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In dei gratiam et christiane fidei commen-
dationem contra falsam & Pharasaicam multo
rum de iusticiis & meritis operis doctrinam &
gloriationem fragmenta aliquot D. Ioannis goc
chii nunquam antehac excusa.
Dialogus D. Ioannis Gocchii Mechillensis
de quatuor erroribus circa Euangelicam legem
exortis.
 
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The final treatises mentioned on the list are Johannes Oecolampadius, Quod non sit onerosa Christianis confessio paradoxon (1521), written in support of the psychological benefits of confession to a priest or monk. This work was briefly discussed by Amy Nelson Burnett in her article 'Church Discipline and Moral Reformation in the Thought of Martin Bucer' Sixteenth Century Journal 22 (1991), pp. 438-456. Then comes Andreas Bodenstein von Karlstadt, Super coelibatu monachatu et viduitate axiomatic (1521). The final book on the list is François Lambert of Avignon, Commentarii de causis excaecationis multorum seculorum, ac veritate denuo et novissime Dei misericordia revelata, etc. (1525). [This work is briefly mentioned in Susan Brigden, London and the Reformation (Oxford, 1989), p.116.

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Quod non sit onerosa confessio paradox. Io-
annis Oecolampadii de celibatu monachatu &
viduitate domino Andrea Carolostadio autore.
Francisci Lamberti Commētarii de causis ex-
cecacionis multorum seculorum ac veritate de
nuo & nouissime de miserecordia reuelata &c.

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Against the proceadinges of these bishoppes in forbidding the scripture in English in stead of an aunswer to the same, I haue thoughte mete to adioyne a certaine old treatise founde in a certain auncient English boke, which as it may serue wel for a confutation of the Byshops doinges in this behalfe, so haue I not thought to defraude the Reader of the profitte there of.

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¶ A Compendious olde Treatise, shewing how that we ought to haue the scripture in Englishe. 
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Foxe inserted this passage in the 1563 edition for the reason that he states ('how that we ought to haue the scripture in Englishe'); it was then, however, dropped from later editions. The text was in fact the work of the Wyclif disciple, secretary and editor (or 'glossator') John Purvey (c.1354-c.1428), and can be found as STC3021, published at Marburg by Martin de Keyser and influential on Tyndale (see J Forshall and F. Madden (eds.), The Holy Bible, Containing the Old and New Testaments, with the Apocryphal Books, in the Earliest English Versions Made from the Latin Vulgate by John Wycliffe and his Followers, 2 vols. [Oxford, 1850]; and W R Cooper, 'A newly identified fragment in the handwriting of William Tyndale', Reformation 3 [1998], pp.323-47). The reference in it to King Antioch IV, 'the Assyrian' or sometimes 'Little horn' (as in the book of Daniel 7,8 & 11.28) is to an archetypal antichrist figure in Scripture, alluded to in I Maccabees 1.10ff and II Maccabees 5.9 from the Apocrypha. The text also includes a reference to the treatise of Boetius, entitled De disciplina Schotium cum notabili commento which was published in 1496 at the Deventer press of Jacobus de Breda. The true authorship of the work is in dispute, however, as another edition is extant, published in 1495 from the Strasbourg press of Georg Husner (see Victor Scholderer, 'Conradus, Boetius and psuedo-Boetius', in Speculum 22 [1947], pp.257-9 and Arpad Steiner, 'The authorship of De disciplina scholarium', in Speculum 12 [1937], pp.31ff).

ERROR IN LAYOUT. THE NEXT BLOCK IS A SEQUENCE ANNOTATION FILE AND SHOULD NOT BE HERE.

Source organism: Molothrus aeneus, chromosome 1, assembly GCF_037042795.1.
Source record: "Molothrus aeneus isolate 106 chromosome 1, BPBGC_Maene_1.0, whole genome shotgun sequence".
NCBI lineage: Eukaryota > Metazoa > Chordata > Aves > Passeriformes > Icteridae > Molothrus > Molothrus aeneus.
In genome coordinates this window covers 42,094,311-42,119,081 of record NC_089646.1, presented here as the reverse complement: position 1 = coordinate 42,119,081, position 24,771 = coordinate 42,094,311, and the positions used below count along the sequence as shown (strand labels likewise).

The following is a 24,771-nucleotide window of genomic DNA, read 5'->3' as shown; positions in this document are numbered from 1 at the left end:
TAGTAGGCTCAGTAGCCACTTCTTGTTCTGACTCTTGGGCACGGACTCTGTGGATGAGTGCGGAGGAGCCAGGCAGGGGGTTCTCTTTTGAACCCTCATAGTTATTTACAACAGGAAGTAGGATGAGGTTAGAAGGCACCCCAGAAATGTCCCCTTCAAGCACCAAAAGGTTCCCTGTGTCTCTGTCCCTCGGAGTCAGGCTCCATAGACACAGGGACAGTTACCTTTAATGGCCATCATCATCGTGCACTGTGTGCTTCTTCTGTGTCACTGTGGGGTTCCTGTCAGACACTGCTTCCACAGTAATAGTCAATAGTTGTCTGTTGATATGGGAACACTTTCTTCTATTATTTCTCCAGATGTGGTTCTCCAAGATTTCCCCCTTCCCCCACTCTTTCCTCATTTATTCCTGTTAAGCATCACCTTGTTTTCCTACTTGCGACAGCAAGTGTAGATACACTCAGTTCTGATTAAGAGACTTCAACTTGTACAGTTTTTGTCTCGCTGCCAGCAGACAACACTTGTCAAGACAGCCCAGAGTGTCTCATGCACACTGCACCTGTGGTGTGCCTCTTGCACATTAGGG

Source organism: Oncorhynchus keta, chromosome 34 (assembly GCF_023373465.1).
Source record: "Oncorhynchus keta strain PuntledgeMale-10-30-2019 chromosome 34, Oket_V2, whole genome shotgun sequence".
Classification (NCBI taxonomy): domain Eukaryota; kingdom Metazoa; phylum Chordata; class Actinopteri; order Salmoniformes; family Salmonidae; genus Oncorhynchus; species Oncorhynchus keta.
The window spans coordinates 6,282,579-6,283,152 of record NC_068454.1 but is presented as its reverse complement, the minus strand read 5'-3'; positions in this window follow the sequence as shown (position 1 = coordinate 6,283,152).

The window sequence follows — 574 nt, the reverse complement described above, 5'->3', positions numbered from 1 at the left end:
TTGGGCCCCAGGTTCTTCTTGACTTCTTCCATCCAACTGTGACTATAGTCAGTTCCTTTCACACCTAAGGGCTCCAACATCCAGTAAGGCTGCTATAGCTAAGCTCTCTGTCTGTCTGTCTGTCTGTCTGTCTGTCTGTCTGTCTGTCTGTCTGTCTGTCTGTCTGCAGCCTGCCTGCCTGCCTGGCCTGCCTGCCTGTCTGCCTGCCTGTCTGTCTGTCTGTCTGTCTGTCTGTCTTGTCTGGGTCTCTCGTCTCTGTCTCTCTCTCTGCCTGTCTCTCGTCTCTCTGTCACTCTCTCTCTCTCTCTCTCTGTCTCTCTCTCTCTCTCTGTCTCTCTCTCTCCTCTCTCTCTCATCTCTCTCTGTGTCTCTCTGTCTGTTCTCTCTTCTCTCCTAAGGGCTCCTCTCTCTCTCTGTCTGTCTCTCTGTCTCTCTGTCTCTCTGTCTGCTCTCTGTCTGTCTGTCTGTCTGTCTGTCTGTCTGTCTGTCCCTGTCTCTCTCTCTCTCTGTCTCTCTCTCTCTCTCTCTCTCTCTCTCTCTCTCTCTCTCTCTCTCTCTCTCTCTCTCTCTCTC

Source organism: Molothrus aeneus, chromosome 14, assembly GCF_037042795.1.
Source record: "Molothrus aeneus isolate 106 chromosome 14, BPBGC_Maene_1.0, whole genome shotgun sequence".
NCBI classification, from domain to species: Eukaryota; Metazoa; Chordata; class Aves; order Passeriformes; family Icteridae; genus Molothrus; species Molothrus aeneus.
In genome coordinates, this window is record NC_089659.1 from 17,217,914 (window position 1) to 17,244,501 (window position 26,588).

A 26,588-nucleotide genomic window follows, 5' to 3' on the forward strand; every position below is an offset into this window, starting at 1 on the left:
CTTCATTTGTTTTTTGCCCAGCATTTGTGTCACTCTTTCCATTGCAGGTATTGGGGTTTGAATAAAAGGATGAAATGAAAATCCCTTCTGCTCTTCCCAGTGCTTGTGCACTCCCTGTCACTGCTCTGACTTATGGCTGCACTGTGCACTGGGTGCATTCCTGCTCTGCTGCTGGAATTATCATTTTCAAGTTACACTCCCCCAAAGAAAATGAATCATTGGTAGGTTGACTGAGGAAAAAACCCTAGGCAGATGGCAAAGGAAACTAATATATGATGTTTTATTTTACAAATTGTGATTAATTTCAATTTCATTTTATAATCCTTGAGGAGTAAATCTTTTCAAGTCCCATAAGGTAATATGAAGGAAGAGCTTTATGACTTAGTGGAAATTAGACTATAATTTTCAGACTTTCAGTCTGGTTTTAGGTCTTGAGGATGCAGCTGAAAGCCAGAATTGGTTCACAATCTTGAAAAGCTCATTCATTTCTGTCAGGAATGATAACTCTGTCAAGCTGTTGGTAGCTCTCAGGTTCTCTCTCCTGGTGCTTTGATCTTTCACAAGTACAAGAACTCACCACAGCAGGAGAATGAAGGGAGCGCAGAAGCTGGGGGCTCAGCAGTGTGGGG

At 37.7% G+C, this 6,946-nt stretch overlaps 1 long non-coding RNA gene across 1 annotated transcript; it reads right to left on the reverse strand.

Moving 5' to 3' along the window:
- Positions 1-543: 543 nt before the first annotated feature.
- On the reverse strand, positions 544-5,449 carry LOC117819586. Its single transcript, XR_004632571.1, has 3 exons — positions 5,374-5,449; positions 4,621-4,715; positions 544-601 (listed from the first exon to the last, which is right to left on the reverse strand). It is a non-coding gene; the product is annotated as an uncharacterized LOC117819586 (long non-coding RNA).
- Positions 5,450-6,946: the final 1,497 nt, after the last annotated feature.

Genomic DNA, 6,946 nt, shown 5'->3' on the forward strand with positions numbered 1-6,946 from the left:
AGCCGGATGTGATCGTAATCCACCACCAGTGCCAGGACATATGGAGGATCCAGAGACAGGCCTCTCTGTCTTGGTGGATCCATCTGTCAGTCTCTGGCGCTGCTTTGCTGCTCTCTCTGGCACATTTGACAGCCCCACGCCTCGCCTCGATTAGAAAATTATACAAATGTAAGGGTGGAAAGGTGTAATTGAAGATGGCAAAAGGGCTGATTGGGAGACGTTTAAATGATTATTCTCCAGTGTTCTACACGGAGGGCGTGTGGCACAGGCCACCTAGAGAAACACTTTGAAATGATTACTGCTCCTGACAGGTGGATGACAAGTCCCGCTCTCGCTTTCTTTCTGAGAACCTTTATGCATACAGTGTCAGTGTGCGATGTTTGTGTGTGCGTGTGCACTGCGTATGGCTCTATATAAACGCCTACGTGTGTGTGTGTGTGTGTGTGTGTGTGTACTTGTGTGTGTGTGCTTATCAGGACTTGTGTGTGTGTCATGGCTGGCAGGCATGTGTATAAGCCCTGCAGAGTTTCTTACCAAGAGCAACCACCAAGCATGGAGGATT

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FOr to make vpon Antichrist, I take figure of kinge Antioche, of whome Gods law speaketh in the booke of Machabeus, for right as king Antioche came in the end wel nigh of the old law, & brent the bokes of Gods law, and compelled the people to do manmenty. So now Antichrist the king of the cleargye that liuen worse then heathen priestes, brēneth now nigh the end of the new law the Euangely of Christ that is nigh the end of the world, to deceiue wel nigh all the world, and to proue the seruauntes of God. For now God shall knowe who wil stand by his law, for Sathanas as prophets saye is nowe vnbounde and hathe beene CCCC. yeres and more for to inhabit our clergy, as he did the clergy of the old law, but now with much more malice. For as they dampned Christ, so now our bishoppes dampne and bren Goddes law, for because it is drawen into oure mother tongue. But it ought to be (and we saued shoulde be) as we shall proue by open euydence thorowe Gods helpe. First we take wytnesse of Boetius de disciplina scolarium, that sayeth that children should be taught in the bookes of Seneke. And Bede expoūdeth this saying, and sayeth that children in vertues shuld be taught. For the bokes of Seneke ben moralles, and for that they be not taught thus in their youth, thei continue still euill mannered, and be vnable to conceiue the subtill science of trouth, saying that a wise mā is as a cleane mirror new pullished. Wisdome shall not enter into a wicked soule. And muche is hereof the sentence of Bede. And Algasel in his logike sayeth, the soule of man is a cleaue mirror new pullished, in which is sene lightlye the Image of Vertue. And for that the people haue not cunninge in youthe, they haue darke soules and blinde with ignorance, so that they profit not in vertue, but in falsnes and malice and other vices, and much is therof the matter. Sithen heathen Philosophers wolden the people to profit in naturall science, howe much more should Christian clarkes will the people to profit in science of vertues, for so wold God. For when the law was geuen to Moses in the mounte of Sinai, God gaue it to his people in their mother tonge of Ebrue, that all the people should vnderstand it, and commaūded Moses to rede it to them vntill they vnderstode it, and so he did, as it is plaine. Deute. xxxi. And Esdras also red it in their mother tounge, from morowe vntil none as it is plaine in the fyrste